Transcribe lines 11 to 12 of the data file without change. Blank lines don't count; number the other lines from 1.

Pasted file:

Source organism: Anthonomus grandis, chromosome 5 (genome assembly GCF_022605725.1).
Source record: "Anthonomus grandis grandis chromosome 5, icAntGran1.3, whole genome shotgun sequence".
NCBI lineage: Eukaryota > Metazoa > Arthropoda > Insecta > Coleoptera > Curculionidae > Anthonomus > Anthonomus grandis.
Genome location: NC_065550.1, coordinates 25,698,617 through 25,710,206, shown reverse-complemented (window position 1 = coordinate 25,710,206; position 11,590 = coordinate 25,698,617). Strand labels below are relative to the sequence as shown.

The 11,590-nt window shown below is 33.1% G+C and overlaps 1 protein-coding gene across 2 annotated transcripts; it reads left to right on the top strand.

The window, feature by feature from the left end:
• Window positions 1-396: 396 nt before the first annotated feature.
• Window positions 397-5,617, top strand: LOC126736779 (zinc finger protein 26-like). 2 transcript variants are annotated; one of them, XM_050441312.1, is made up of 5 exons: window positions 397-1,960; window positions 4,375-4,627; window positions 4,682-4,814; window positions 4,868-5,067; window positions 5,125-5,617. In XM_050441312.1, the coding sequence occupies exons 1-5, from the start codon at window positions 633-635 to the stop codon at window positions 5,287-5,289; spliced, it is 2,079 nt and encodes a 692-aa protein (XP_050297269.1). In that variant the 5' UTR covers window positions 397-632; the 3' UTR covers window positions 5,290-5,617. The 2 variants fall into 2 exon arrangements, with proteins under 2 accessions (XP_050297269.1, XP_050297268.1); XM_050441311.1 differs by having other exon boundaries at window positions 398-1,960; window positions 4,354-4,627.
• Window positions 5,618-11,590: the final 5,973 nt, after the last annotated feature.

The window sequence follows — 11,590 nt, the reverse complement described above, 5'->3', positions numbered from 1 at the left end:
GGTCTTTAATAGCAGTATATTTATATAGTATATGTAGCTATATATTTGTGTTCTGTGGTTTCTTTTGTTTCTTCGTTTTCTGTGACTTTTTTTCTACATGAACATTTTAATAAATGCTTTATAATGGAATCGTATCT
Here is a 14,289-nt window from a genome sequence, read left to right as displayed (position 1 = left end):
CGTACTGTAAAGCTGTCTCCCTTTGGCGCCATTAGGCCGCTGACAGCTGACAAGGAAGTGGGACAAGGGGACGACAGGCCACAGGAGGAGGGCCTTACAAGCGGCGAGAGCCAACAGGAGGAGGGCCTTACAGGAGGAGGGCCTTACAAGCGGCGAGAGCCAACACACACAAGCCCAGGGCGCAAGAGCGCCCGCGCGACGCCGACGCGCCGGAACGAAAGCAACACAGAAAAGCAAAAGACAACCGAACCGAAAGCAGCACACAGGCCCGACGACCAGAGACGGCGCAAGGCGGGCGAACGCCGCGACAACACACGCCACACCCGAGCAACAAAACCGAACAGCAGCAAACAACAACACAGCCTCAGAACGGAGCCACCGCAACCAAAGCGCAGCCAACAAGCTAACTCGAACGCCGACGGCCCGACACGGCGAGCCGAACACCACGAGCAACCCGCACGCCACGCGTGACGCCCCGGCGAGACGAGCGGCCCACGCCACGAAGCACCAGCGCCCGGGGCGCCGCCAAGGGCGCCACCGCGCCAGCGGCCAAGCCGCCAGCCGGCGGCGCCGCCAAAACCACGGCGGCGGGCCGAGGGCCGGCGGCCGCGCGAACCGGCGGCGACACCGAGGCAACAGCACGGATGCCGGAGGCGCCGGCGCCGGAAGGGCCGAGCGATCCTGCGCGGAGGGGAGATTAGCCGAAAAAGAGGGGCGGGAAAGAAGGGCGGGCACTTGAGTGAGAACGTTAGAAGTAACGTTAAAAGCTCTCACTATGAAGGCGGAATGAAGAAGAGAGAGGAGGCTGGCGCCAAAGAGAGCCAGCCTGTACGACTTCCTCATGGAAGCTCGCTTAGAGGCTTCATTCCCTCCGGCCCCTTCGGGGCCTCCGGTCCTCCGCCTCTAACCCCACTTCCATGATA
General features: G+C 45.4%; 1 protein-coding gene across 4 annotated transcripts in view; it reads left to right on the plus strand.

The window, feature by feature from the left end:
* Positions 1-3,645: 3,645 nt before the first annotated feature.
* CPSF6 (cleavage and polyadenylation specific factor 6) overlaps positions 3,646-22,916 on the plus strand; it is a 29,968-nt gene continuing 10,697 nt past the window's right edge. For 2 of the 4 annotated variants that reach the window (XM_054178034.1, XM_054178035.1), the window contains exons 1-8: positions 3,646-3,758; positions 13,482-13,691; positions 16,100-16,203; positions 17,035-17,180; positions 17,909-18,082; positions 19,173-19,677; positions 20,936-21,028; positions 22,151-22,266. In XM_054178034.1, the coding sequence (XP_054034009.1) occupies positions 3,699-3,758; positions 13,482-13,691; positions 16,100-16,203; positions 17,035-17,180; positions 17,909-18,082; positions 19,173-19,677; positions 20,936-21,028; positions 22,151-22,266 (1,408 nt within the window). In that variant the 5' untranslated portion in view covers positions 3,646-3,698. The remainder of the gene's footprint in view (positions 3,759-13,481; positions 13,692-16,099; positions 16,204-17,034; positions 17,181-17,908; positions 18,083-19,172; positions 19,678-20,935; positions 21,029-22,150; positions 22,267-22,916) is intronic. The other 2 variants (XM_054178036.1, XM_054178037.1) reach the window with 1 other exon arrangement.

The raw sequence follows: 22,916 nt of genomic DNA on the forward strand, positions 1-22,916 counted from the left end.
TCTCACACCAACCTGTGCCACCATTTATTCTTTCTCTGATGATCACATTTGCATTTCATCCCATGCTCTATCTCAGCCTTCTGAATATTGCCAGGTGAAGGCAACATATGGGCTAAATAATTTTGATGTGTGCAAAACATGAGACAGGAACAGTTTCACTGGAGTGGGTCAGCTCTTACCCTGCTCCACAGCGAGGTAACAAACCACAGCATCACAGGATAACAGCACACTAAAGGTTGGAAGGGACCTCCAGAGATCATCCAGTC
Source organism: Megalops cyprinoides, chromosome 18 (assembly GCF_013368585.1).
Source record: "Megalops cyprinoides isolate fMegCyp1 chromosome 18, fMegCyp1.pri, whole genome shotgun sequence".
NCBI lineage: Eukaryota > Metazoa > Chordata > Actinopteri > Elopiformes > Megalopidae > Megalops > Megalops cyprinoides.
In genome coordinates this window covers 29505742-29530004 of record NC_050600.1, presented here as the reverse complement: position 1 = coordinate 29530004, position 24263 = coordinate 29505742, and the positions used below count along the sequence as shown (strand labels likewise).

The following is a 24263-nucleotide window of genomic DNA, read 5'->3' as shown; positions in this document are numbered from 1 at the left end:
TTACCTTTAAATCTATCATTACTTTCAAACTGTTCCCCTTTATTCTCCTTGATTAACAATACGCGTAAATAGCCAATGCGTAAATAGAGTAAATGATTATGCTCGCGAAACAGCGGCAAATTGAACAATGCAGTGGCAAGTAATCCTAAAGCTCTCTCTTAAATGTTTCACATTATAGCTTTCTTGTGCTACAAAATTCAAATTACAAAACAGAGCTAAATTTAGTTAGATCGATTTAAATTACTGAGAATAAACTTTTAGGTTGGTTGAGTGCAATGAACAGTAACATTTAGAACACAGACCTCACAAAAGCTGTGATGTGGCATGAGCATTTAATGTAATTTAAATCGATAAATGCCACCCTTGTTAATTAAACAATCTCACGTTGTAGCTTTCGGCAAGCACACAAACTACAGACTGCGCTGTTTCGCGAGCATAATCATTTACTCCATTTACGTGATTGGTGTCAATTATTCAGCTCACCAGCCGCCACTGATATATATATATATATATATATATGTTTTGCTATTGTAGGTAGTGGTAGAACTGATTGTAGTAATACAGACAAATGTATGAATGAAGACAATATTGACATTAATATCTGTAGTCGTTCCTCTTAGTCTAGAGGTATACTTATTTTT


GGTCTTTAATAGCAGTATATTTATATAGTATATGTAGCTATATATTTGTGTTCTGTGGTTTCTTTTGTTTCTTCGTTTTCTGTGACTTTTTTTCTACATGAACATTTTAATAAATGCTTTATAATGGAATCGTATCT
Here is a 14,289-nt window from a genome sequence, read left to right as displayed (position 1 = left end):